Brian Kennedy, Ph.D., CEO and President, The Buck Institute for Research on Aging – Moderator

Sponsored by Relevant Wealth Advisors

Everyone has high hopes that a cure for Alzheimer’s will be found soon. Two of our country’s prominent researchers and physicians will share their thoughts about the most promising discoveries, new diagnostic tools, what we can do to keep our memories stable, and what’s ahead.

Thu 7/9

Image - Chuck Palahniuk and Lidia Yuknavitch: A Night of Mayhem

Chuck Palahniuk and Lidia Yuknavitch: A Night of Mayhem

Date: Thu, July 09, 2015
Time: 6:30 PM
"Contests, prizes, disturbing bedtimes stories and mayhem..."
Chuck Palahniuk, Author, Fight Club
Lidia Yuknavitch, Author, The Small Backs of Children
In conversation with Stuart Schuffman, Editor-in-Cheap, Broke-Ass Stuart
In the words of Chuck Palahniuk:
“Join Chuck Palahniuk at the Castro Theater July 9th, where the air will be filled with color, noise and candy. It's a party to celebrate the release of Lidia Yuknavitch's newest novel, The Small Backs of Children, a major step forward from one of our most avidly watched writers – a masterful exploration of the treacherous, often violent borders between war and sex, love and art. Contests, prizes, disturbing bedtimes stories and mayhem will reign. As always, the wearing of sexy sleepwear is encouraged.”

Mon 7/13

Image - Foragers, Farmers, and Fossil Fuels: How Human Values Evolve

Foragers, Farmers, and Fossil Fuels: How Human Values Evolve

Date: Mon, July 13, 2015
Time: 6:00 PM
With Professor Ian Morris

Ian Morris, Jean and Rebecca Willard Professor of Classics and Professor of History, Stanford University; Author, Foragers, Farmers, and Fossil Fuels: How Human Values Evolve

Monday Night Philosophy explains why most people in the world today think democracy and gender equality are good, and violence and wealth inequality are bad, even though most people who lived before the 19th century thought just the opposite. Professor Morris argues that fundamental long-term changes in values are driven by the pursuit of energy, which humans have drawn from foraging, farming and fossil fuels. In forager bands, people who value equality, but are ready to settle problems violently do better. In farming societies, people who value hierarchy but are less willing to use violence do better. In fossil-fuel societies, equality is back but violence remains unacceptable. However, our ongoing revolution in energy capture could mean that our most cherished values could fundamentally change once again.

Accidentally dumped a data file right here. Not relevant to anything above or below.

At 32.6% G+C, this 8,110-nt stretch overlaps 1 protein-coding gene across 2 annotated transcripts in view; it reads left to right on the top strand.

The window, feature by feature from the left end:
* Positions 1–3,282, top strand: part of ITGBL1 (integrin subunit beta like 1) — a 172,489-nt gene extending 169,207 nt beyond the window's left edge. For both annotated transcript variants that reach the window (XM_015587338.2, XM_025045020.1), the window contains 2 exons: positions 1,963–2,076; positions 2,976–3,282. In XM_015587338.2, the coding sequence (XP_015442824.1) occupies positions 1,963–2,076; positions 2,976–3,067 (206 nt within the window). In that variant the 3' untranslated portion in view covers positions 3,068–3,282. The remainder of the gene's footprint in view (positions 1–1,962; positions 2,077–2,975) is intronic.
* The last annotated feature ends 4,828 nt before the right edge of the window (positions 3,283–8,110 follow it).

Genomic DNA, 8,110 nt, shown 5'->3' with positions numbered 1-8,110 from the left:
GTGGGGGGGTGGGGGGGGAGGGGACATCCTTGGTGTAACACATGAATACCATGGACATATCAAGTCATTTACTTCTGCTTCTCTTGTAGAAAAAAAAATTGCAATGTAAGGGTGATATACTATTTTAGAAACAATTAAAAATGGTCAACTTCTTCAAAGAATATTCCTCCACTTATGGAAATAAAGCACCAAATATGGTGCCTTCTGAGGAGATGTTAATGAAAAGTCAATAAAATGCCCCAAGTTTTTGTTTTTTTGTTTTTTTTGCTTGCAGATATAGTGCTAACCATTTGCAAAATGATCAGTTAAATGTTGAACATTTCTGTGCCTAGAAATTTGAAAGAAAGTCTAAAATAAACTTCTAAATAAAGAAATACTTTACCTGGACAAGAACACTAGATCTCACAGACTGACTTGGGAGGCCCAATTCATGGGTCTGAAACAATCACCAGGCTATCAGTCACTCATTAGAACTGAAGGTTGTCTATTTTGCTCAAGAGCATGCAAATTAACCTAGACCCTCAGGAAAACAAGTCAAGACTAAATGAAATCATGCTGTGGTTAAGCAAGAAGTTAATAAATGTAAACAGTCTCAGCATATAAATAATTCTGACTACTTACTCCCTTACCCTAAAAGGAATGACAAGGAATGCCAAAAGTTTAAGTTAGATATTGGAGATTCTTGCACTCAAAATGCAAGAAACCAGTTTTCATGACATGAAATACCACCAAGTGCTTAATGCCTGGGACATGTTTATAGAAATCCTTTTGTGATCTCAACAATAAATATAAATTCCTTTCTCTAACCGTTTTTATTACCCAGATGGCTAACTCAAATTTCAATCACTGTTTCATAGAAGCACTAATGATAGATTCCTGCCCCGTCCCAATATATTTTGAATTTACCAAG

Image - Week to Week Political Roundtable and Member Social 7/13/15

Week to Week Political Roundtable and Member Social 7/13/15

Date: Mon, July 13, 2015
Time: 6:30 PM
Expert commentary that is smart, civil and humorous

Melissa Griffin Caen, Contributor, CBS SF (“Mornings with Melissa”) and San Francisco Magazine; Attorney; Twitter @melgriffincaen
C.W. Nevius, Columnist, San Francisco Chronicle; Twitter @cwnevius
Doug Sovern, Political and Investigative Reporter, KCBS Radio; Twitter @sovernnation

Join us as we explore the biggest, most controversial, and sometimes the surprising political issues with expert commentary by panelists who are smart, are civil, and have a good sense of humor. Join our panelists for informative and engaging commentary on political and other major news, audience discussion of the week’s events, and our live news quiz!

And come early before the program to meet other smart and engaged individuals and discuss the news over snacks and wine at our member social (open to all attendees). 

Tue 7/14

Image - Nob Hill Walking Tour

Nob Hill Walking Tour

Date: Tue, July 14, 2015
Time: 1:45 PM
A neighborhood adventure with Rick Evans